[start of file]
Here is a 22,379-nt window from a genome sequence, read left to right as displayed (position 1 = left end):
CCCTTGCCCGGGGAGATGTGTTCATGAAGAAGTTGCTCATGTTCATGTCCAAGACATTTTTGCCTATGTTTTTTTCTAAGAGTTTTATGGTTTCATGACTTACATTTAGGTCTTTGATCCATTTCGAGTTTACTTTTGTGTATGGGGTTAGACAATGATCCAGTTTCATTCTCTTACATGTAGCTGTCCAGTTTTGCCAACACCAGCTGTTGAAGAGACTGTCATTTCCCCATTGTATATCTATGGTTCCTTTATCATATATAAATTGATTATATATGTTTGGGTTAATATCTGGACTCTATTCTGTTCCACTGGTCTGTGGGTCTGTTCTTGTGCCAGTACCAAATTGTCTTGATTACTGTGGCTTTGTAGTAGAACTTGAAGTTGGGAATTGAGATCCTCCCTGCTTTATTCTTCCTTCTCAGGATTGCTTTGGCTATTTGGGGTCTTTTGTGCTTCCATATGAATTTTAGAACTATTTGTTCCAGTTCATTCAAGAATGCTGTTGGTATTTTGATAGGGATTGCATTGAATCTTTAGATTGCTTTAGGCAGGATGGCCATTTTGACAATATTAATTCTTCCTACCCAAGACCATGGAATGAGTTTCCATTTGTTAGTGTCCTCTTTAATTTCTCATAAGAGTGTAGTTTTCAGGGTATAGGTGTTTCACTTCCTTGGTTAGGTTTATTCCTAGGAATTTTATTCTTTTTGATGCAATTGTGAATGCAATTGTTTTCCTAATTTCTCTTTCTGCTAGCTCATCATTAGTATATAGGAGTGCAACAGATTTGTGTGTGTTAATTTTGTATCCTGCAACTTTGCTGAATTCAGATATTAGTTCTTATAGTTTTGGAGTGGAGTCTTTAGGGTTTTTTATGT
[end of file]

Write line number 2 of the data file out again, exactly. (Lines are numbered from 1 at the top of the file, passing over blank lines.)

CCCTTGCCCGGGGAGATGTGTTCATGAAGAAGTTGCTCATGTTCATGTCCAAGACATTTTTGCCTATGTTTTTTTCTAAGAGTTTTATGGTTTCATGACTTACATTTAGGTCTTTGATCCATTTCGAGTTTACTTTTGTGTATGGGGTTAGACAATGATCCAGTTTCATTCTCTTACATGTAGCTGTCCAGTTTTGCCAACACCAGCTGTTGAAGAGACTGTCATTTCCCCATTGTATATCTATGGTTCCTTTATCATATATAAATTGATTATATATGTTTGGGTTAATATCTGGACTCTATTCTGTTCCACTGGTCTGTGGGTCTGTTCTTGTGCCAGTACCAAATTGTCTTGATTACTGTGGCTTTGTAGTAGAACTTGAAGTTGGGAATTGAGATCCTCCCTGCTTTATTCTTCCTTCTCAGGATTGCTTTGGCTATTTGGGGTCTTTTGTGCTTCCATATGAATTTTAGAACTATTTGTTCCAGTTCATTCAAGAATGCTGTTGGTATTTTGATAGGGATTGCATTGAATCTTTAGATTGCTTTAGGCAGGATGGCCATTTTGACAATATTAATTCTTCCTACCCAAGACCATGGAATGAGTTTCCATTTGTTAGTGTCCTCTTTAATTTCTCATAAGAGTGTAGTTTTCAGGGTATAGGTGTTTCACTTCCTTGGTTAGGTTTATTCCTAGGAATTTTATTCTTTTTGATGCAATTGTGAATGCAATTGTTTTCCTAATTTCTCTTTCTGCTAGCTCATCATTAGTATATAGGAGTGCAACAGATTTGTGTGTGTTAATTTTGTATCCTGCAACTTTGCTGAATTCAGATATTAGTTCTTATAGTTTTGGAGTGGAGTCTTTAGGGTTTTTTATGT